One year after the devastating January 12, 2010, earthquake that killed more than 200,000 people and crippled Haiti’s media infrastructure, the country’s media have made significant strides toward recovery even as they face enormous ongoing challenges.
While most news outlets are back in operation, and many journalists are back at work, finances are the top challenge. Advertisers have not fully returned and journalists are earning significantly reduced salaries. “Many radio stations lost a lot of their advertisers after the quake because the businesses couldn’t afford to pay for advertising,” said Trenton Daniel, a staff writer for The Miami Herald who has reported regularly from Haiti.
Yet radio stations have fared better than print media. Le Nouveliste, Haiti’s largest paper, has rebounded and a majority of its staff is back at work. But Le Matin, once Haiti’s second daily, has cut staff and scaled back publication.
To fill in the funding and infrastructure gaps left by the quake, a number of international media organizations have come forward. One of these groups is the Haiti News Project, a coalition of media organizations that raised $56,000 to provide equipment and training to journalists while linking them to reporting assignments with the news outlets and NGOs they represent.
Joe Oglesby, the project’s coordinator and former editorial page editor of The Miami Herald, believes that without the concerted efforts of international news organizations, Haiti’s media landscape would be much worse off today. “We moved from a situation where the future was in serious jeopardy to a situation in which most [outlets] will survive, though in a weakened state.”
The biggest challenge for the Haiti News Project has been the country’s administrative chaos, which has cost the organization lengthy delays in getting donated equipment to journalists. Nevertheless, the payoff for assisting these journalists is huge, Oglesby said, citing the case of Simon Wendy, a journalist who had watched his girlfriend die after she survived for days trapped under rubble. “The day after he received the computer, he e-mailed me with five or six stories he planned to write. The computer was a lifeline, giving him something to focus on and to live for.”
Despite help from abroad, lower salaries and reduced work schedules have pushed journalists such as Claudel Victor to leave the profession. Victor, a 20-year veteran who worked for Le Nouveliste’s weekly magazine, Ticket, took a job as the communications coordinator for an organization that helps the elderly. “That’s what allows me to live,” he told me in a telephone interview.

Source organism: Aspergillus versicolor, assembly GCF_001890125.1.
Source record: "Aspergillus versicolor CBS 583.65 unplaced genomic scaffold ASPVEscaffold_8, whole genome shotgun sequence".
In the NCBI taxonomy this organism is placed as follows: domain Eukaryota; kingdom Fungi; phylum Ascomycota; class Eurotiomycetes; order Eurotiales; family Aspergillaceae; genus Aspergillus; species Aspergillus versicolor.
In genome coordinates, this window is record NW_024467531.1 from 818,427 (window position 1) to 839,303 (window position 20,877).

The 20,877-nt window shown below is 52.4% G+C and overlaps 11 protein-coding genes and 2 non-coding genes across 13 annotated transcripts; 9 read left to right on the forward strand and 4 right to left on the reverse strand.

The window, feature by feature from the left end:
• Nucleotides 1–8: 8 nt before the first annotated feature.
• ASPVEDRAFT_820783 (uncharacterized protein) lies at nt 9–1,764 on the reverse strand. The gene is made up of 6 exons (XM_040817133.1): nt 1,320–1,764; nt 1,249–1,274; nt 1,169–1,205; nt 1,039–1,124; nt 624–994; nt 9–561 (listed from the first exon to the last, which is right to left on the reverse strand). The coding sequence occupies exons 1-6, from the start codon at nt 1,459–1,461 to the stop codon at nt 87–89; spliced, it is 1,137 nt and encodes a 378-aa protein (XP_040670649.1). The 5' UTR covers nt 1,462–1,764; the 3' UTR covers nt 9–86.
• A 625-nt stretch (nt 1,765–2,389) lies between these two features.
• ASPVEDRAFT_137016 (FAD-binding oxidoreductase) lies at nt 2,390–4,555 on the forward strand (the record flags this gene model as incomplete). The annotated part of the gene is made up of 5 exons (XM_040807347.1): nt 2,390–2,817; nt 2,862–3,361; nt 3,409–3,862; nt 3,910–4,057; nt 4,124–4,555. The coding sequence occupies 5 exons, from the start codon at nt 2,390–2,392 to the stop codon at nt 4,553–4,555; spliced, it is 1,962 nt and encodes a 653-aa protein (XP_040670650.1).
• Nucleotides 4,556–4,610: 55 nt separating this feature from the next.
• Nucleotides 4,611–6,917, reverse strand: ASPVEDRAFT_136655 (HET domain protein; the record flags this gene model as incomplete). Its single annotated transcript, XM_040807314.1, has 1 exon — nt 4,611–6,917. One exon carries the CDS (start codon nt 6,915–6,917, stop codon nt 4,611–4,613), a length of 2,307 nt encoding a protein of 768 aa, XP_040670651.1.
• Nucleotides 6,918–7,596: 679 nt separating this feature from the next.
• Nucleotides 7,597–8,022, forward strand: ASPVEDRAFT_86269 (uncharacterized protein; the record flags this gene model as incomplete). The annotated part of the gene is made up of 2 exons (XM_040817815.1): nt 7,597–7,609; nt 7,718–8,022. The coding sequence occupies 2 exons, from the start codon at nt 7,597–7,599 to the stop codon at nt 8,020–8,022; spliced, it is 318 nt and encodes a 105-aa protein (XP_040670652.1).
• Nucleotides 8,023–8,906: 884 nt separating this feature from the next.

Still, several journalists said the media have made a quicker recovery than some other Haitian sectors. Now, they said, the ills that plagued the industry before the quake are once again in the forefront: insufficient training, security, and wages.
Clarens Renois, AFP correspondent in Haiti and director of the Haiti Press Network, said the economy is at the heart of the challenges facing Haiti’s media. “If the economic situation doesn’t improve, the conditions for journalists won’t improve,” he observed. When I asked him if he thought Haiti’s press corps was equipped to cover major stories such as November’s presidential elections, he said, “Unfortunately no. There is a problem of training and resources. If a journalist lacks the means to travel 50 kilometers to report on a story, this is a problem.”
Despite the shortage of resources, journalists were quick to point out the tenacity and commitment of Haitian journalists who, having lost a great deal in the earthquake, have continued to aggressively report the news. Mario Viau, director of Signal FM, told me that just as before the earthquake, journalism in Haiti is “a very difficult profession. … There aren’t high salaries, and it requires a deep sense of public service.” Yet he’s optimistic about the future: “We have good hope that things will change and we are working towards this change.”
UPDATED: We updated the last paragraph to correct the spelling of Mario Viau’s last name.